There is a right and wrong way to defrost chicken. If you’re anything like me, it's likely your parents took the frozen chicken out before work and let it defrost on the counter during the day. Consequently, you grew up thinking that was the ideal way to defrost chicken. While it might seem like the most efficient method, letting your chicken defrost on the counter (especially in the sun) could leave you exposed to some nasty food-borne illnesses like salmonella and E.coli.
How to safely defrost chicken
To safely defrost your chicken, keep the temperature below 4.4°C. Anything over, and it's in the danger zone, increasing the risk of bacterial growth and foodborne illness.
The safest method: defrosting in the fridge
Thawing poultry in the fridge is the safest method, as it keeps the chicken cool while defrosting. When chicken is warm, it becomes a breeding ground for bad bacteria and increases your risk of exposure to food-borne illness.
However, it does require a few days of advance planning. Some larger pieces of chicken can take longer than 24 hours to defrost, so if you’re short on time and want chicken for dinner, we’d recommend choosing a different method. While 500g packs of chicken thighs, breasts, and minced chicken can take about 24 hours, a whole bird or any bulk pack of chicken could take up to 2 days.
Your chicken should be placed on either a lipped plate, bowl or container on the bottom shelf of your fridge. That way if your chicken ends up leaking, it won’t spoil any ripening fruit or ready-to-eat foods with raw chicken juices. We’d also recommend moving your chicken to the back portion of your fridge, where the temperature is more consistent and your chicken can defrost evenly.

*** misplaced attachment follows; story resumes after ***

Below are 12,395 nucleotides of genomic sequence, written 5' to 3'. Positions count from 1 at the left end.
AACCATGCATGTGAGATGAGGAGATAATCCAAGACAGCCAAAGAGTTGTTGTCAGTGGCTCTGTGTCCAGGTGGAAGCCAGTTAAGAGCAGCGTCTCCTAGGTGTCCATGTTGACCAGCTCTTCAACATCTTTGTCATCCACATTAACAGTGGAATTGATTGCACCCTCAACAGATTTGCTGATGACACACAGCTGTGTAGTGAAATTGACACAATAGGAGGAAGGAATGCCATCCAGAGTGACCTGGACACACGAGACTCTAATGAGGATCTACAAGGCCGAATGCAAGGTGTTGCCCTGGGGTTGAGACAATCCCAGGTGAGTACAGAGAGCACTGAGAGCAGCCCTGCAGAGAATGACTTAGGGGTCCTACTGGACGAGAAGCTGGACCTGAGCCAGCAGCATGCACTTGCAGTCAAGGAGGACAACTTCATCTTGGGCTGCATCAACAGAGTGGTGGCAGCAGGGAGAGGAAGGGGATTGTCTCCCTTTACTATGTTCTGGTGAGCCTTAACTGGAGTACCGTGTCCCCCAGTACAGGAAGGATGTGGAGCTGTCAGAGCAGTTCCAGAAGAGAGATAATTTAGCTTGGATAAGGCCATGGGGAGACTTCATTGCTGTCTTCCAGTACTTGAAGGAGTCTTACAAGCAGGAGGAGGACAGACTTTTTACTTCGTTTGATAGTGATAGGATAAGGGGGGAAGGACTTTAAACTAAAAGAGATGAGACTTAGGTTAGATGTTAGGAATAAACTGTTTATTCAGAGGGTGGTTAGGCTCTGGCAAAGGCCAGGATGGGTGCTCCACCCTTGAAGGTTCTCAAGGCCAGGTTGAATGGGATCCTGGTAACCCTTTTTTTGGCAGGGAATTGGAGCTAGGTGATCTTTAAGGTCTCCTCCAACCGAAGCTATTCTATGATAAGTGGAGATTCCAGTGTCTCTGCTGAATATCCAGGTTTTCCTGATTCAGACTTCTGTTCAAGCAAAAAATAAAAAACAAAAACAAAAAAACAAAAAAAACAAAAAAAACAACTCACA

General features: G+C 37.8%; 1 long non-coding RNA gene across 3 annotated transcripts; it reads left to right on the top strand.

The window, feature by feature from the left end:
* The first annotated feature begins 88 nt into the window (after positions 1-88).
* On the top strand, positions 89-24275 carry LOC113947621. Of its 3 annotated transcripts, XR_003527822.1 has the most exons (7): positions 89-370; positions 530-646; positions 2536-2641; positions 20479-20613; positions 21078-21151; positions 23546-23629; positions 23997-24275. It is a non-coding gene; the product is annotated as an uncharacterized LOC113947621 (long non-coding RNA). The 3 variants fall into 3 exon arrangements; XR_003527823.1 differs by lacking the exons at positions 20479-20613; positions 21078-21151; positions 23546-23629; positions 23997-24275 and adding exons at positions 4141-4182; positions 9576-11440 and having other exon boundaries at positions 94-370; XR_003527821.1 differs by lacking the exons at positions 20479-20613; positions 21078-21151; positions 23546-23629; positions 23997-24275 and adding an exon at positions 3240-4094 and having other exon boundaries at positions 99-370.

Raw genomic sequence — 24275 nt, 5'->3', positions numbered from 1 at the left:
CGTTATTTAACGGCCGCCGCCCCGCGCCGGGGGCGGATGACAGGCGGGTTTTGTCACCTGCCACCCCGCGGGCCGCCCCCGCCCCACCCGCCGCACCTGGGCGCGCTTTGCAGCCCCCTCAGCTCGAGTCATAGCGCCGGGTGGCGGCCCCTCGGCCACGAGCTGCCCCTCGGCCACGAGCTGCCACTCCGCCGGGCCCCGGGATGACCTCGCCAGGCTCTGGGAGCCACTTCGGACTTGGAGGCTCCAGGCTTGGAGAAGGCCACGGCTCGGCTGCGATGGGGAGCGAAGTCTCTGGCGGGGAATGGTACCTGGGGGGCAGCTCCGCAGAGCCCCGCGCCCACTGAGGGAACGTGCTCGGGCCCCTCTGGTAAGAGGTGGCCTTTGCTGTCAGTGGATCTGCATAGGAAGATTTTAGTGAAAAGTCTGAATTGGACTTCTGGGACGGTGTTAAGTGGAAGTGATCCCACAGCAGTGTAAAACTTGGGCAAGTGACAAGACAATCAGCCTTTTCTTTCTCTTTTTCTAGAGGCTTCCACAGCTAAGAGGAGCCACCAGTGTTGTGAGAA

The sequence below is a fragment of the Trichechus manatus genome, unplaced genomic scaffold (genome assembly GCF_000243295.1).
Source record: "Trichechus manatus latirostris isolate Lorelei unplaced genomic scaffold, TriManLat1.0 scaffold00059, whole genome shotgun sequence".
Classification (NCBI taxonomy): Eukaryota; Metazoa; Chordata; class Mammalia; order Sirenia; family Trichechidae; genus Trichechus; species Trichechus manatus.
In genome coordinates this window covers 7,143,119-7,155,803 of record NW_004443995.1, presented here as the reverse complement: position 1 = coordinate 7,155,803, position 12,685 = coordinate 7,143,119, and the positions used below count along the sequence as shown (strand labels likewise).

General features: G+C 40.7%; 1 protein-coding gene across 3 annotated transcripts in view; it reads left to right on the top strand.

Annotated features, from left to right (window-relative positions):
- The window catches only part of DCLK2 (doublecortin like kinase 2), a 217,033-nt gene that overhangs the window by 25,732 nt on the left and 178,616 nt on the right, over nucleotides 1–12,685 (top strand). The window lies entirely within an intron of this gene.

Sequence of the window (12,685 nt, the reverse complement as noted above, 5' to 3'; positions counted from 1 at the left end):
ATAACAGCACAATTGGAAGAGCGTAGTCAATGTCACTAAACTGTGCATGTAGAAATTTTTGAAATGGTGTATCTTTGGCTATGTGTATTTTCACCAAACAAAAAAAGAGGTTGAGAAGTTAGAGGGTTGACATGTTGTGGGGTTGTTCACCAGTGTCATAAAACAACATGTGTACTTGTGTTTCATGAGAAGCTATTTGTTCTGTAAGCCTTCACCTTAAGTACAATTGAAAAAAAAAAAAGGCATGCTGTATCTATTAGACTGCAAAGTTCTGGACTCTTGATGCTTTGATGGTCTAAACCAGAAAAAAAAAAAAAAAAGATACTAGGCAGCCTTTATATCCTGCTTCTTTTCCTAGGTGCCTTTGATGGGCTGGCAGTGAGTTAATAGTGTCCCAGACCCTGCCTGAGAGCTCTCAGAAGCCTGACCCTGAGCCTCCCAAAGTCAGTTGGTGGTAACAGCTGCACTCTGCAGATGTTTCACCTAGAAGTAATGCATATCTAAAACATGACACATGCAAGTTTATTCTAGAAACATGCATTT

Once your chicken is defrosted, it’ll keep in the fridge for up to 24 hours – then you’ll need to decide whether you’re using it or tossing it.
The most reliable method: defrosting in water
While frozen chicken can be thawed on the counter, it has to be in the appropriate environment. Depending on how you store your frozen chicken, it can be thawed in vacuum-sealed bags, zipper-top storage bags, or freezer bags. Simply submerge your bagged chicken in a bowl of cold water (21°C or lower) on the counter, and change the water every 30 minutes to ensure it stays cold.
Do not use hot or warm water – not only will it begin to cook the meat, but it creates an environment that causes bacteria to multiply. While it's easy to think warm water will defrost the chicken faster, that's not actually true. Both cold and hot water are warmer than frozen chicken, so it will defrost your chicken at the same speed.
If your tap water is not cold enough (a common occurrence during Australian summers!) you can bring the temperature down by chucking in a few ice cubes. Using this method, mince chicken should defrost in about an hour, a few small chicken breasts or thighs in two hours, and larger cuts of meat in three hours. We don’t recommend it for whole chickens or big cuts of meat.